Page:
Marcus Rediker is Distinguished Professor of Atlantic History at the University of Pittsburgh and author of The Slave Ship: A Human History and Villains of All Nations: Atlantic Pirates in the Golden Age.
18 years after Steven Spielberg’s sentimental courtroom drama, Amistad, a new film based upon the 1839 slave-ship mutiny has been released. Directed by Tony Buba and based upon Marcus Rediker’s book The Amistad Rebellion: The Atlantic Odyssey of Slavery and Freedom, it chronicles a trip made to Sierra Leone in May 2013 to visit the home villages of those who took part in the mutiny. The film is a fascinating account of the attempt to reconstruct the African origins of the rebellion and uses the knowledge of villagers, fishermen, and truck drivers to recover a lost history from below in the struggle against slavery.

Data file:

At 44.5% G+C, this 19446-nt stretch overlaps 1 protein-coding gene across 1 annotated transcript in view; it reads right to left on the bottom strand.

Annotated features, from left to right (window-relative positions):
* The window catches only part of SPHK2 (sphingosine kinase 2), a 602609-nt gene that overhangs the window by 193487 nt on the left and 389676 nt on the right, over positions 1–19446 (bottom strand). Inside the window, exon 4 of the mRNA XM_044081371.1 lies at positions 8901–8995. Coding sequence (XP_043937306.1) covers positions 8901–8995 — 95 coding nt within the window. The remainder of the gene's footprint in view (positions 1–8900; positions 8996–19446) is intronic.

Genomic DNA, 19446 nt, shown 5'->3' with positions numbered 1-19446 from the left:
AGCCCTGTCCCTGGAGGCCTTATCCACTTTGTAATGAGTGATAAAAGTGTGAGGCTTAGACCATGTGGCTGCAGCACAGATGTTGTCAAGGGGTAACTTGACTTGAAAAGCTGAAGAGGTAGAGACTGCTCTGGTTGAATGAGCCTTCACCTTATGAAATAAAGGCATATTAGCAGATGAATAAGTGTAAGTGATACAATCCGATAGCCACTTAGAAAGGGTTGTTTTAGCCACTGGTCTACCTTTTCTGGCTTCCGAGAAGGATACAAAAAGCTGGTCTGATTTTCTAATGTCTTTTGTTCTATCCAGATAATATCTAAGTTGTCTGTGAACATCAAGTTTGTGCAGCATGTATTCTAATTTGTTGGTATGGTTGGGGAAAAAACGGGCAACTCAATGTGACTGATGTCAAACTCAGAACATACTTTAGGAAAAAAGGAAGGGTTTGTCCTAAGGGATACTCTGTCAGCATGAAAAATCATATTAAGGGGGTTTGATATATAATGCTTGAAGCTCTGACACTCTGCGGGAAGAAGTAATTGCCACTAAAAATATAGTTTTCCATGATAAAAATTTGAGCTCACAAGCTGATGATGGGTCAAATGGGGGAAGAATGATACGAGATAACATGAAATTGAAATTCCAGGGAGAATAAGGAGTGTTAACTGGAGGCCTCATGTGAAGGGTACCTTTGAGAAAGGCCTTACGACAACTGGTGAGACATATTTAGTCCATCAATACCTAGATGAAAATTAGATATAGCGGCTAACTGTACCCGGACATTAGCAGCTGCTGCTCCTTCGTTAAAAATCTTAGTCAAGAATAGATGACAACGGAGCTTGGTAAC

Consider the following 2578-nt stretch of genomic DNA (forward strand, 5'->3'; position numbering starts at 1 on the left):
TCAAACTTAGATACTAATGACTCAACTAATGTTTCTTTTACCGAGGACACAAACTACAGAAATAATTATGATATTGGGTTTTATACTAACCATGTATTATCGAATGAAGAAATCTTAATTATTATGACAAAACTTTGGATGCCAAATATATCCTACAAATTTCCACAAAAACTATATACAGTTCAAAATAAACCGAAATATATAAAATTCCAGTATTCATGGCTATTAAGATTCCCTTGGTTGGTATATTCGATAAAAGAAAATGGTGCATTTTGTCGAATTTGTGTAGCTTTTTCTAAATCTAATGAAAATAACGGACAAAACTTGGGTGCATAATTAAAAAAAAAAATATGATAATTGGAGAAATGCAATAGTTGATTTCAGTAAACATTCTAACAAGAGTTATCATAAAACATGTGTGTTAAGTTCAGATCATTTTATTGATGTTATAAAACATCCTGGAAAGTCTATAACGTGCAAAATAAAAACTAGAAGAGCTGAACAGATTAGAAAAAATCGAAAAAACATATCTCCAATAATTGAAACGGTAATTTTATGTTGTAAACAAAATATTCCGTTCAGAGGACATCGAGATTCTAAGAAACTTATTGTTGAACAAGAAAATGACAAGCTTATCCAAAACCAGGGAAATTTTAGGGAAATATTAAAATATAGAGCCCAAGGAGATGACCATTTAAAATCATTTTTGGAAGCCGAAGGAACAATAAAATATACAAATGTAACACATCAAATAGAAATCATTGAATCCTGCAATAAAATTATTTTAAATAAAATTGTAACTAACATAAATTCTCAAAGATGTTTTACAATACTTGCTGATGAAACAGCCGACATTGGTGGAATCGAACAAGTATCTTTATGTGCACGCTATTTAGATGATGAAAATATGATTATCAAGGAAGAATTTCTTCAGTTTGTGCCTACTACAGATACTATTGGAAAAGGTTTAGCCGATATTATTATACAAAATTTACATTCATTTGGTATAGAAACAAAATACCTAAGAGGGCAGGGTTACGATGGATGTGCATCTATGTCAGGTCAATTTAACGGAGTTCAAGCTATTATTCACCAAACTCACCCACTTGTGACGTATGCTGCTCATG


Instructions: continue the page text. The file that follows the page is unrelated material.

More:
The workingmen of Europe feel sure that...the American War of Independence initiated a new era of ascendancy. — Karl Marx and the First International Workingmen’s Association to Abraham Lincoln, 1864
Today marks two hundred and thirty eight years on from the Declaration of Independence, penned by Thomas Jefferson and others. It was Thomas Paine's pamphlet Common Sense, published in The Rights of Man and Common Sense, which inspired people in the Thirteen Colonies to declare and fight for independence from Great Britain in the summer of 1776. In clear, simple language it explained the advantages of and the need for immediate independence. The passionate cry for independence continues to this day, with the recent call for a Scottish independence.